## Knee-point detection in Python

[![Downloads](https://pepy.tech/badge/kneed)](https://pepy.tech/project/kneed) [![Downloads](https://pepy.tech/badge/kneed/week)](https://pepy.tech/project/kneed) [![Binder](https://mybinder.org/badge_logo.svg)](https://mybinder.org/v2/gh/arvkevi/kneed/master) [![Build Status](https://travis-ci.com/arvkevi/kneed.svg?branch=master)](https://travis-ci.com/arvkevi/kneed) [![CodeFactor](https://www.codefactor.io/repository/github/arvkevi/kneed/badge)](https://www.codefactor.io/repository/github/arvkevi/kneed)

This repository is an attempt to implement the kneedle algorithm, published [here](https://www1.icsi.berkeley.edu/~barath/papers/kneedle-simplex11.pdf). Given a set of `x` and `y` values, `kneed` will return the knee point of the function. The knee point is the point of maximum curvature.

![](images/functions_args_summary.png)

## Installation

To install use:

conda:

$ conda install -c conda-forge kneed

pip:

```

$ pip install kneed

```

Or clone the repo:

```

$ git clone https://github.com/arvkevi/kneed.git

$ python setup.py install

```

**Tested with Python 3.5 and 3.6**

## Usage

*This reproduces Figure 2 from the manuscript.*

`x` and `y` must be equal length arrays.

`DataGenerator` has functions to generate sample datasets.

```python

from kneed import DataGenerator, KneeLocator

x, y = DataGenerator.figure2()

print([round(i, 3) for i in x])

print([round(i, 3) for i in y])

[0.0, 0.111, 0.222, 0.333, 0.444, 0.556, 0.667, 0.778, 0.889, 1.0]

[-5.0, 0.263, 1.897, 2.692, 3.163, 3.475, 3.696, 3.861, 3.989, 4.091]

```

Instantiating `KneeLocator` with `x`, `y` and the appropriate `curve` and `direction` will find the knee (or elbow) point.

Here, `kneedle.knee` stores the knee point of the curve.

```python

kneedle = KneeLocator(x, y, S=1.0, curve='concave', direction='increasing')

print(round(kneedle.knee, 3))

0.222

# .elbow can also be used to access point of maximum curvature

print(round(kneedle.elbow, 3))

0.222

```

The `KneeLocator` class also has some plotting functions for quick visualization of the curve (blue), the distance curve (red) and the knee (dashed line, if present)

```Python

kneedle.plot_knee_normalized()

```

![](images/figure2.knee.png)

#### Average Knee from 5000 NoisyGaussians when mu=50 and sigma=10

```python

import numpy as np

knees = []

for i in range(5000):

x,y = DataGenerator.noisy_gaussian(mu=50, sigma=10, N=1000)

kneedle = KneeLocator(x, y, curve='concave', direction='increasing')

knees.append(kneedle.knee)

np.mean(knees)

60.921051806064931

```

#### Polynomial Line Fit

Here is an example of a "bumpy" line where the default `interp1d` spline fitting method does not provide the best estimate for the point of maximum curvature.

This example demonstrates that setting the parameter `interp_method='polynomial'` will choose a more accurate point by smoothing the line.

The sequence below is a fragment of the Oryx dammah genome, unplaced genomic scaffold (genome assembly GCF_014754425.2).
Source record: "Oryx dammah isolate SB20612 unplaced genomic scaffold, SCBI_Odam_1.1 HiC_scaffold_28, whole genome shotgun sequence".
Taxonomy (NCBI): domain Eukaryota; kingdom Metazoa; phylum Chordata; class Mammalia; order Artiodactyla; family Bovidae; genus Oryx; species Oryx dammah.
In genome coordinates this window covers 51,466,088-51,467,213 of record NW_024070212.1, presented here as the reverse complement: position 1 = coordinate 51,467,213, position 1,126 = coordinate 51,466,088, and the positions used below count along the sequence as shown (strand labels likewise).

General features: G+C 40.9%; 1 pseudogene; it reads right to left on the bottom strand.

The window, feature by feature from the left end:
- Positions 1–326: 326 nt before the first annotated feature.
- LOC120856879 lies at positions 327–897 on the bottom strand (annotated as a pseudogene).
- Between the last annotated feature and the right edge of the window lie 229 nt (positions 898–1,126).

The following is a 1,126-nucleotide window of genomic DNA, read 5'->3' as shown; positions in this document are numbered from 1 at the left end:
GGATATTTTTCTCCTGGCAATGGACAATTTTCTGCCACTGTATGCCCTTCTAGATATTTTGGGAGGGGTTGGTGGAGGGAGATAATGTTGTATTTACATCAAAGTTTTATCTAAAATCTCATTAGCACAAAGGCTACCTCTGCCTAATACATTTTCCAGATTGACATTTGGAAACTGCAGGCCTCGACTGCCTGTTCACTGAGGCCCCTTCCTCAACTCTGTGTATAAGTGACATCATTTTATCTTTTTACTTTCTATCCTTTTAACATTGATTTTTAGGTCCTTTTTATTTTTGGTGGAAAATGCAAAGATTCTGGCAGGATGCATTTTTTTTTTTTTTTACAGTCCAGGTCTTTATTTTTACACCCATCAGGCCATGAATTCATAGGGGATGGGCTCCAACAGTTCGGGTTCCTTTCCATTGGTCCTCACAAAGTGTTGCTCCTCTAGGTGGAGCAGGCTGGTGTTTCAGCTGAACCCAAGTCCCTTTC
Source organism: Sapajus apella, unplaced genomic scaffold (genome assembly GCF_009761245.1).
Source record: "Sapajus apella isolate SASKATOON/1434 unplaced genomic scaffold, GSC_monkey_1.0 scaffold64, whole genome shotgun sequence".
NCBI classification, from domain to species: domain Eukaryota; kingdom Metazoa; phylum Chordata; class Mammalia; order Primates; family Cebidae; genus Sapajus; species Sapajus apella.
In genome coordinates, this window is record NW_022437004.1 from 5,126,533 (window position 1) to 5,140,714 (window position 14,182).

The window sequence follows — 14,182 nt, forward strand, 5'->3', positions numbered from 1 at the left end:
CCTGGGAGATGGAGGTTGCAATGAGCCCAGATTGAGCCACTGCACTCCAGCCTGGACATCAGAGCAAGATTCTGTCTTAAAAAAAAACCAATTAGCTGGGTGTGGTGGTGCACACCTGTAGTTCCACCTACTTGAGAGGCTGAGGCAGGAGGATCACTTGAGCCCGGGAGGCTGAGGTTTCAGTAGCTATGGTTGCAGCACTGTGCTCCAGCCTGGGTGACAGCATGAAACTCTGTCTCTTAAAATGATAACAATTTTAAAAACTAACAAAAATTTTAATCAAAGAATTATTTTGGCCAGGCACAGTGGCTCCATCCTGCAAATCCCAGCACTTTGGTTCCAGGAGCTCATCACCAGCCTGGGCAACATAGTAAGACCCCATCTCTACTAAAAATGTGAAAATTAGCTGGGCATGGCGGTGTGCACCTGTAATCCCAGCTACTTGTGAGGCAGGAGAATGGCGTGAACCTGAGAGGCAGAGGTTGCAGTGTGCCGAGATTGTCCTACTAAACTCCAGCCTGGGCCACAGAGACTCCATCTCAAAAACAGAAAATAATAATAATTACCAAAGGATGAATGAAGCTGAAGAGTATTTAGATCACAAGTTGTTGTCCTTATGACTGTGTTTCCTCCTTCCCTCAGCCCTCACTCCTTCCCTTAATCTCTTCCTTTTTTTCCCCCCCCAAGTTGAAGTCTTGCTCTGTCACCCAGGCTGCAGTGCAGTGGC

```python

x = list(range(90))

y = [

7304.99, 6978.98, 6666.61, 6463.20, 6326.53, 6048.79, 6032.79, 5762.01, 5742.77,

5398.22, 5256.84, 5226.98, 5001.72, 4941.98, 4854.24, 4734.61, 4558.75, 4491.10,

4411.61, 4333.01, 4234.63, 4139.10, 4056.80, 4022.49, 3867.96, 3808.27, 3745.27,

3692.34, 3645.55, 3618.28, 3574.26, 3504.31, 3452.44, 3401.20, 3382.37, 3340.67,

3301.08, 3247.59, 3190.27, 3179.99, 3154.24, 3089.54, 3045.62, 2988.99, 2993.61,

2941.35, 2875.60, 2866.33, 2834.12, 2785.15, 2759.65, 2763.20, 2720.14, 2660.14,

2690.22, 2635.71, 2632.92, 2574.63, 2555.97, 2545.72, 2513.38, 2491.57, 2496.05,

2466.45, 2442.72, 2420.53, 2381.54, 2388.09, 2340.61, 2335.03, 2318.93, 2319.05,

2308.23, 2262.23, 2235.78, 2259.27, 2221.05, 2202.69, 2184.29, 2170.07, 2160.05,

2127.68, 2134.73, 2101.96, 2101.44, 2066.40, 2074.25, 2063.68, 2048.12, 2031.87

]

# the default spline fit, `interp_method='interp1d'`

kneedle = KneeLocator(x, y, S=1.0, curve='convex', direction='decreasing', interp_method='interp1d')

kneedle.plot_knee_normalized()

```

![](images/bumpy_line.png)

```python

# The same data, only using a polynomial fit this time.

kneedle = KneeLocator(x, y, S=1.0, curve='convex', direction='decreasing', interp_method='polynomial')

kneedle.plot_knee_normalized()

```

![](images/bumpy_line.smoothed.png)

## Application

Find the optimal number of clusters (k) to use in k-means clustering.

See the tutorial in the notebooks folder, this can be achieved with the `direction` keyword argument:

```python

KneeLocator(x, y, curve='convex', direction='decreasing')

```

![](images/knee.png)

## Contributing

Contributions are welcome, if you have suggestions or would like to make improvements please submit an issue or pull request.

## Citation

Finding a “Kneedle” in a Haystack:

Detecting Knee Points in System Behavior

Ville Satopa

†

, Jeannie Albrecht†

, David Irwin‡

, and Barath Raghavan§

†Williams College, Williamstown, MA

‡University of Massachusetts Amherst, Amherst, MA

§

International Computer Science Institute, Berkeley, CA